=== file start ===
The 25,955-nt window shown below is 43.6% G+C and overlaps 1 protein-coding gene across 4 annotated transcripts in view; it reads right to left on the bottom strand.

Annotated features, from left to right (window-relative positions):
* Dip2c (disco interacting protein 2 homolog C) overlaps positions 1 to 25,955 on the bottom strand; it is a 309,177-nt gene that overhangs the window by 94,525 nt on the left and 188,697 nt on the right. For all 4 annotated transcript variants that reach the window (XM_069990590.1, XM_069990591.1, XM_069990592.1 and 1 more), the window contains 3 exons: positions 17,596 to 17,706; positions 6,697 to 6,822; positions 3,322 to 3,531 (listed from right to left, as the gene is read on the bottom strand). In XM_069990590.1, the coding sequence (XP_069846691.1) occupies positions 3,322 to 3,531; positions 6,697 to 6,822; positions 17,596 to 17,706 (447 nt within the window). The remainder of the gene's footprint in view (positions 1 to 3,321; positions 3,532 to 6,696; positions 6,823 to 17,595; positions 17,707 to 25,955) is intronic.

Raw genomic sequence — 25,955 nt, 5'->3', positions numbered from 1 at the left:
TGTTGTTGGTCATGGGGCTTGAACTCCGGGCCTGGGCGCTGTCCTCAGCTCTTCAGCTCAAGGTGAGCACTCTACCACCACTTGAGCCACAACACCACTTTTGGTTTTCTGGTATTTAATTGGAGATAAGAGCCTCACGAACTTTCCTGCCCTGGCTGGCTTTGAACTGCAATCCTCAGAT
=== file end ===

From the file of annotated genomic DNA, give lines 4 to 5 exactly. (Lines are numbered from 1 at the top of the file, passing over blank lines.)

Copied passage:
Raw genomic sequence — 25,955 nt, 5'->3', positions numbered from 1 at the left:
TGTTGTTGGTCATGGGGCTTGAACTCCGGGCCTGGGCGCTGTCCTCAGCTCTTCAGCTCAAGGTGAGCACTCTACCACCACTTGAGCCACAACACCACTTTTGGTTTTCTGGTATTTAATTGGAGATAAGAGCCTCACGAACTTTCCTGCCCTGGCTGGCTTTGAACTGCAATCCTCAGAT